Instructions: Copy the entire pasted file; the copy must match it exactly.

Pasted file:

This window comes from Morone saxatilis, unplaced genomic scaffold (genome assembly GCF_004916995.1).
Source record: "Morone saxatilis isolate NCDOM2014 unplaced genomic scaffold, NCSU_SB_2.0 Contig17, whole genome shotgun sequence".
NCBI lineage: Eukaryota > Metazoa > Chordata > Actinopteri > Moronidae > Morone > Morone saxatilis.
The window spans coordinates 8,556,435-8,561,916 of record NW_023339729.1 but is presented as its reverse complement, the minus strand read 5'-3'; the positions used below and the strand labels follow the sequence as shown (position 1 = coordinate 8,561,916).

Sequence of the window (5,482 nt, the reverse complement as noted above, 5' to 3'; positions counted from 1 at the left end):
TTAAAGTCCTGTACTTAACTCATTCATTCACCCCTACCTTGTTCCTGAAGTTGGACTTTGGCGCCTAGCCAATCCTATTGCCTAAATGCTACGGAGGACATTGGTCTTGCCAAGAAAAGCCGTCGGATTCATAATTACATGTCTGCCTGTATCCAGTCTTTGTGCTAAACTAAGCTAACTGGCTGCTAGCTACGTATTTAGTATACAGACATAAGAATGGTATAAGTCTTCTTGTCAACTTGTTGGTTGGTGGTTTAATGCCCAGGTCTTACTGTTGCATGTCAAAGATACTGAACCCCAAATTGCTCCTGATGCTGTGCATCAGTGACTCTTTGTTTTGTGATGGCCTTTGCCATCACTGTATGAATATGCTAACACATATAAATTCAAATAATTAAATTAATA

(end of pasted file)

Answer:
This window comes from Morone saxatilis, unplaced genomic scaffold (genome assembly GCF_004916995.1).
Source record: "Morone saxatilis isolate NCDOM2014 unplaced genomic scaffold, NCSU_SB_2.0 Contig17, whole genome shotgun sequence".
NCBI lineage: Eukaryota > Metazoa > Chordata > Actinopteri > Moronidae > Morone > Morone saxatilis.
The window spans coordinates 8,556,435-8,561,916 of record NW_023339729.1 but is presented as its reverse complement, the minus strand read 5'-3'; the positions used below and the strand labels follow the sequence as shown (position 1 = coordinate 8,561,916).

Sequence of the window (5,482 nt, the reverse complement as noted above, 5' to 3'; positions counted from 1 at the left end):
TTAAAGTCCTGTACTTAACTCATTCATTCACCCCTACCTTGTTCCTGAAGTTGGACTTTGGCGCCTAGCCAATCCTATTGCCTAAATGCTACGGAGGACATTGGTCTTGCCAAGAAAAGCCGTCGGATTCATAATTACATGTCTGCCTGTATCCAGTCTTTGTGCTAAACTAAGCTAACTGGCTGCTAGCTACGTATTTAGTATACAGACATAAGAATGGTATAAGTCTTCTTGTCAACTTGTTGGTTGGTGGTTTAATGCCCAGGTCTTACTGTTGCATGTCAAAGATACTGAACCCCAAATTGCTCCTGATGCTGTGCATCAGTGACTCTTTGTTTTGTGATGGCCTTTGCCATCACTGTATGAATATGCTAACACATATAAATTCAAATAATTAAATTAATA